Recent days have brought new developments in the University of Washington’s long-standing lawsuit against the US Department of Defense for access to records pertaining to wartime atrocities in El Salvador.
In this case, originally filed in December 2017, the University of Washington seeks the declassification of US documents pertaining to the armed conflict, focusing particularly on three cases: Operación Rescate, in which the December 1981 massacre of El Mozote and nearby communities took place; Operación Teniente Coronel Mario Azenón Palma of August 1982, in which the massacres of El Calabozo and la Conacastada took place; and the military operation popularly known as the “Guinda de Mayo,” in May and June 1982, in which multiple killings and dozens of forced disappearances were reported.
The lawsuit seeks records from two sub-agencies of the Department, the Defense Intelligence Agency (DIA) and US Southern Command (SouthCom), which at the time of the incidents in question was located in Panama. To date, 41 documents have been released to the UWCHR as part of this lawsuit, which is the third brought by UWCHR against agencies of the US federal government.
On June 7, 2019, US Federal District Court Judge Marsha Pechman issued an order compelling the Department of Defense’s Southern Command (known as SouthCom) to carry out unprecedented searches of its documents from 1980-82. Among other things, the Judge’s order gave the Department of Defense 30 days to recover physical records from inactive storage facilities, interview former employees, and produce legally-mandated archival forms that document the whereabouts of relevant records produced during this period.
On July 5, 2019, the Department of Defense responded to this by filing a status report with the court. Their report alleges that although they undertook all the steps required by the court, none of these efforts produced additional documentation relevant to the cases under investigation. However, certain elements of the Department’s submission contain information that is demonstrably false. For example, one of the former employees interviewed asserted that there was no DoD-level policy governing records management during his tenure at Southcom from 1991-2005, but a brief internet search of DoD policies turns up a series of department-wide directives, manuals, and policies on records management, dated 1997, 2000, and 2003.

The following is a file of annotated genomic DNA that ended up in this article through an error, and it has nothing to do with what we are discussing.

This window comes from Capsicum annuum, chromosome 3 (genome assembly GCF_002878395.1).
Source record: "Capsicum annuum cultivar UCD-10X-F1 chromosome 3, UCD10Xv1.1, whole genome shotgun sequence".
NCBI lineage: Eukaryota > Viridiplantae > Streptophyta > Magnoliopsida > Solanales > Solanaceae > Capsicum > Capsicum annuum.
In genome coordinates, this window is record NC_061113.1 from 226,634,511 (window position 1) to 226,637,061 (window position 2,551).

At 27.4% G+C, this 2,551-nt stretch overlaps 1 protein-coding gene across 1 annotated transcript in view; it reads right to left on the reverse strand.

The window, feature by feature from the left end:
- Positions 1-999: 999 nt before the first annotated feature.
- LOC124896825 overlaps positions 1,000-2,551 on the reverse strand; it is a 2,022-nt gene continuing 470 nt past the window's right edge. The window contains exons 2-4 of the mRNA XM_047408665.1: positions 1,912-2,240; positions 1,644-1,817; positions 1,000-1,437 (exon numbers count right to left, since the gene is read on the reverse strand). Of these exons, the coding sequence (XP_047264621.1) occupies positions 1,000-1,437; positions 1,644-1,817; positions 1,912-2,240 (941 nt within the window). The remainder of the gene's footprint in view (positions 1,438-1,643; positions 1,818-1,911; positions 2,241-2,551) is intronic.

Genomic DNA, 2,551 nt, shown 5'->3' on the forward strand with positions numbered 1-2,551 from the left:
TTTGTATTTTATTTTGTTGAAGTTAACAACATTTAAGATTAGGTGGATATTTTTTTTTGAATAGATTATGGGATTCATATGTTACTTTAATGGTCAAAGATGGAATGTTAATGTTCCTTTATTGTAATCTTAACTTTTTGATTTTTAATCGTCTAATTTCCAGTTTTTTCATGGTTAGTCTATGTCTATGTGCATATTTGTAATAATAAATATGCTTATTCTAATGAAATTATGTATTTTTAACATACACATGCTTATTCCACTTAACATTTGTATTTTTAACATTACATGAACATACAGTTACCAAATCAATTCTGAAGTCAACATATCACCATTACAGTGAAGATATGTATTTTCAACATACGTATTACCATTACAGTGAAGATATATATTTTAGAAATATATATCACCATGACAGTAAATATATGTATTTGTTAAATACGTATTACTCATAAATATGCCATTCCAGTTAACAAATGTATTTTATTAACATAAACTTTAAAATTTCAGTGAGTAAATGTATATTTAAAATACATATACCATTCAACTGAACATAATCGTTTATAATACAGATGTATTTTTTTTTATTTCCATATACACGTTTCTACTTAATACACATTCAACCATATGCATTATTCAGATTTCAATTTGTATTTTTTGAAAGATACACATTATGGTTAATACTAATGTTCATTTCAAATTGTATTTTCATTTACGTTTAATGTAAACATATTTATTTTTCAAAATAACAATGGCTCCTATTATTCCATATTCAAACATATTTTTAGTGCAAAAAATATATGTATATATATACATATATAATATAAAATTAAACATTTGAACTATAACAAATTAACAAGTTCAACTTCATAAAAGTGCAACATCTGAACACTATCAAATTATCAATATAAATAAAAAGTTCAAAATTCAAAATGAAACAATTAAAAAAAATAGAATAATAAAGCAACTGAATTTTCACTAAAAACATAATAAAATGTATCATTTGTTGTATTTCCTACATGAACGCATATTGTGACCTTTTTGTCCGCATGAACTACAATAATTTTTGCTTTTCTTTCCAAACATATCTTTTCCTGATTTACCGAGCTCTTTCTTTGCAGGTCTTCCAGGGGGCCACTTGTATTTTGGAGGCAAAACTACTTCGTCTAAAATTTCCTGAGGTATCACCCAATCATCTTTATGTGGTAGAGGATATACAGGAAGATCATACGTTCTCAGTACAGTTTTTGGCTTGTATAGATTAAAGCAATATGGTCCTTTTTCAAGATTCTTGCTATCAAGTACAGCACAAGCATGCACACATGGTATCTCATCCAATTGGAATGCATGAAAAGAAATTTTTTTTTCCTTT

The UW Center for Human Rights maintains the position that given the depth of US involvement in the Salvadoran armed conflict, it is implausible that further documentation does not exist. The challenge is simply summoning the political will to locate it.
In fact, using information provided in the July 5 status report, UWCHR researchers located the below SF-115 form, a government archivist’s record submitted to the US National Archives in 1993, that refers to a collection 90 cubic feet in size containing records of the CAJIT (Central American Joint Intelligence Team), including “reports of Salvadoran Army interrogations” and “reports of atrocities,” as well as other records potentially of great value to those investigating human rights violations committed during the armed conflict. Because the records also contain substantial numbers of records captured from the FMLN, these records could shed light on crimes reportedly committed by both sides of the conflict.
The University of Washington has asked the Salvadoran Attorney General Raúl Melara to join us in asking Judge Pechman to compel the Department of Defense to recover and declassify these records.